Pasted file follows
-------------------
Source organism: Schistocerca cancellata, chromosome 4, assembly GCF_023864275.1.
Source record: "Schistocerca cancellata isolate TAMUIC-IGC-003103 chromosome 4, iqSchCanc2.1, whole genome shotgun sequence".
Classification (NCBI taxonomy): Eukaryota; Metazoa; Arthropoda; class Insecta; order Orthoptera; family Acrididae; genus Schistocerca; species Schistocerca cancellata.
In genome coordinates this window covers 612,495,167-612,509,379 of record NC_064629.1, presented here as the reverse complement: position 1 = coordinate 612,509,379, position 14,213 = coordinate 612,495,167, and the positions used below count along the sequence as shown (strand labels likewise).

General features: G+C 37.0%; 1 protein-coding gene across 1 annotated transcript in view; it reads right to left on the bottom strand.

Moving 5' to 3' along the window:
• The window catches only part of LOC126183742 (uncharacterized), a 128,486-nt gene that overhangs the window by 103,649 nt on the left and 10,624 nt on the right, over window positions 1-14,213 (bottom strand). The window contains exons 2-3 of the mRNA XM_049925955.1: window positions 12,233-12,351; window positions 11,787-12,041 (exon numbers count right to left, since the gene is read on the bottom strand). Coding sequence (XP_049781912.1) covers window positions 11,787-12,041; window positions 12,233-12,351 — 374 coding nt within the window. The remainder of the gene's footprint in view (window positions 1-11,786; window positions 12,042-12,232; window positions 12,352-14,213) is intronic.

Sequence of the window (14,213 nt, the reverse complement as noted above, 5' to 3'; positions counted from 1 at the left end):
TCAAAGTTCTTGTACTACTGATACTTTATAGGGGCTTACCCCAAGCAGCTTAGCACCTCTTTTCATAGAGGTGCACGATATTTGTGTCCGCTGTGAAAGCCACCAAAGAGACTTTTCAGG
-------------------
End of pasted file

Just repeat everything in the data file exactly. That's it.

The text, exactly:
Source organism: Schistocerca cancellata, chromosome 4, assembly GCF_023864275.1.
Source record: "Schistocerca cancellata isolate TAMUIC-IGC-003103 chromosome 4, iqSchCanc2.1, whole genome shotgun sequence".
Classification (NCBI taxonomy): Eukaryota; Metazoa; Arthropoda; class Insecta; order Orthoptera; family Acrididae; genus Schistocerca; species Schistocerca cancellata.
In genome coordinates this window covers 612,495,167-612,509,379 of record NC_064629.1, presented here as the reverse complement: position 1 = coordinate 612,509,379, position 14,213 = coordinate 612,495,167, and the positions used below count along the sequence as shown (strand labels likewise).

General features: G+C 37.0%; 1 protein-coding gene across 1 annotated transcript in view; it reads right to left on the bottom strand.

Moving 5' to 3' along the window:
• The window catches only part of LOC126183742 (uncharacterized), a 128,486-nt gene that overhangs the window by 103,649 nt on the left and 10,624 nt on the right, over window positions 1-14,213 (bottom strand). The window contains exons 2-3 of the mRNA XM_049925955.1: window positions 12,233-12,351; window positions 11,787-12,041 (exon numbers count right to left, since the gene is read on the bottom strand). Coding sequence (XP_049781912.1) covers window positions 11,787-12,041; window positions 12,233-12,351 — 374 coding nt within the window. The remainder of the gene's footprint in view (window positions 1-11,786; window positions 12,042-12,232; window positions 12,352-14,213) is intronic.

Sequence of the window (14,213 nt, the reverse complement as noted above, 5' to 3'; positions counted from 1 at the left end):
TCAAAGTTCTTGTACTACTGATACTTTATAGGGGCTTACCCCAAGCAGCTTAGCACCTCTTTTCATAGAGGTGCACGATATTTGTGTCCGCTGTGAAAGCCACCAAAGAGACTTTTCAGG